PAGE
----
The coat was the most gorgeous fur piece I had ever seen in my twenty-six years and it was a gift for me. My late husband, Michael, surprised me with a long-haired Russian Lynx coat. I was in triple shock!
By: Honey Good
“I’m not interested in dating,” I replied to my dearest girlfriend when she mentioned the name of a man she wanted me to meet. We were walking along the Hawaiian shore at sunset. She was visiting me in Honolulu seven months after I became a widow.
By Susan "Honey" Good
Before I tell you my story I want you to know that all is well in the Good home. It is now 5:00 am on Monday morning. Eight hours ago, I thought I was going to be a widow ONCE again. I felt the physical pang of loss and utter grief as I looked down into the face of my husband, Shelly, who stared up at me, unresponsive.
We spent a wonderful Sunday together. It began with our daily hot cup of freshly brewed coffee (we share the responsibility of who will make it each morning) that we sip together in our hot tub, outside our bedroom door. It is a ritual we started 26 years ago when we moved into a second home in California. We find it a great way to start our day, romantic, refreshing and peaceful.
By Arlene Bronstein
Since writing my book, HOW DID NONNIE GET to HEAVEN?, I have been talking about the subject of loss to many different groups. Although the book was written for young children, it has had an amazing resonance with adults. Perhaps it is the simplicity of the presentation. Perhaps it is the ‘heart” in which it is revealed. But young or old, we all experience loss at sometime in our life. What I have learned for sure, it that there is no prescription for how one should grieve or how long grief will last. With great respect, each individual should be allowed to go through their own grieving process.
I also can’t quantify loss. Is it harder to lose a child? A spouse? A parent? A close friend? Again, what I thought I knew, was not necessarily true. Just because the person had a long life doesn’t mean the loss is “easier.” Just because the child was not close to the parent, doesn’t mean they don’t feel the loss. When it comes to being a “widow,” I see a distinct difference in the loss. I call it a “double loss.”
Unfortunately, I have many friends who lost a husband at a young age. These widows experienced a terrible loss. Not only had they lost their spouses, often the father of their children, but in some sense they had lost their social standing.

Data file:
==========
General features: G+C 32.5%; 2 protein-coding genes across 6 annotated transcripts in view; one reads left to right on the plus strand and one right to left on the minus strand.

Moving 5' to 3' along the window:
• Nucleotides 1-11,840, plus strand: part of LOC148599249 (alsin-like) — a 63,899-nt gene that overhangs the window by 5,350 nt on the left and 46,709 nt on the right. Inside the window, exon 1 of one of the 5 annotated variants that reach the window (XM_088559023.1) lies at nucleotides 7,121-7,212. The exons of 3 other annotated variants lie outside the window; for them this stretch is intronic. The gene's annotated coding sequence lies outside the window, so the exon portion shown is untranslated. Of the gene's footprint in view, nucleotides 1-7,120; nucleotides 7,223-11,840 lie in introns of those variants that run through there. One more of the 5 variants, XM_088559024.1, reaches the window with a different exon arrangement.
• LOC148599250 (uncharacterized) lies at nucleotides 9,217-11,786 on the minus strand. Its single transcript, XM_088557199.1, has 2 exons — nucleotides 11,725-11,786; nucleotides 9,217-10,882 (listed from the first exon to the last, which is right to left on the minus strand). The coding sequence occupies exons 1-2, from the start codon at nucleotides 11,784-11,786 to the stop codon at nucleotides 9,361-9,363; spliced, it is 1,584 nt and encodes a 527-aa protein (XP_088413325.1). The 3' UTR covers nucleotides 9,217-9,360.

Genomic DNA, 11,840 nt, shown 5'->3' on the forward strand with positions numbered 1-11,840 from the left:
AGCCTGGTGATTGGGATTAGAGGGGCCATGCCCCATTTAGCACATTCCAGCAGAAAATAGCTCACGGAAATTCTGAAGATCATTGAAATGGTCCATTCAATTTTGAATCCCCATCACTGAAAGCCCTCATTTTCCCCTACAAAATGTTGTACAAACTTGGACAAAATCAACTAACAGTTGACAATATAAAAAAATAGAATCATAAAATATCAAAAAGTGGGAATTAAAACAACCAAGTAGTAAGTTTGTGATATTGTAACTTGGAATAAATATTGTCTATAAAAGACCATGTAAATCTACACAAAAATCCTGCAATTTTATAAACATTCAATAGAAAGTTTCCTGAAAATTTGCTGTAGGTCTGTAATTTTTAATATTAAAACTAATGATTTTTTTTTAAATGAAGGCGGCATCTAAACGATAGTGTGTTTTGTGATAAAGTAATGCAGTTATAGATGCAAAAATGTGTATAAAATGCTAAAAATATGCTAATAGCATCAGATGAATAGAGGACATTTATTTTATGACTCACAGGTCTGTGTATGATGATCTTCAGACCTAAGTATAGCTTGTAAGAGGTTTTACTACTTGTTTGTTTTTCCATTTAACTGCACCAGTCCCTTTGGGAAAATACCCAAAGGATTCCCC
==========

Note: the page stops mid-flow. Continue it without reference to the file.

By Susan "Honey" Good
Last night I received an email from my girlfriend, Carole. We attended school together in Kankakee by the Sea. I believe she found HoneyGood.com by chance. I don’t promote myself, though my husband Shelly pushes me to ‘put myself out there.’ He is the most important driving force in my life. Actually, he is my life. For those of you who do not know by this time, Shelly and I share everything. We are like Gracie Allen and George Burns or Donald Duck and Daisy Duck. Everyone who knows us, knows that we are glued at the hip, as they say.
Anyway, Carole found my musings online and part of her email last night made me laugh out loud. She wrote to me to comment on a story that I had just written about women bullying other women. (If you missed it, read it here.) Carole and Shelly also are acquainted having met last summer at a luncheon in Kankakee by the Sea. Shelly and I drove down to lunch with 16 of my high school classmates and we all had a great time.
Carole’s email read, “On a pleasant note, I so enjoy all your articles. It is a special treat when you bless us with ‘Shellyisms.’ He’s a rare find. Looking forward to you putting these in book form for us to peruse at our convenience… hint hint! Maybe put a Shellyism at the end of each article.”
My life has been blessed with remarkable role models. One of the most remarkable and inspiriting was my step-grandmother. She was my Tinker Bell, complete with fairy dust that made me want to follow in her footsteps.
We blend wines, spices, words, colors, ideas, and sounds all the time. Unfortunately, not all efforts mix well like oil and water or credit card bills and your budget. There can be clashing tastes in a recipe not yet perfected, a variety of hues in one room that may not be complimentary--too jarring, and the divergent, loud sounds of traffic may sound cacophonic and actually hurt your ears.
I remember the day I bid farewell to my Jenny, my eldest daughter. She was just 18, and off to the mainland for college from our home in Oahu, Hawaii. I hugged her to me, knowing it was a moment to savor and cherish, and kissed her good-bye.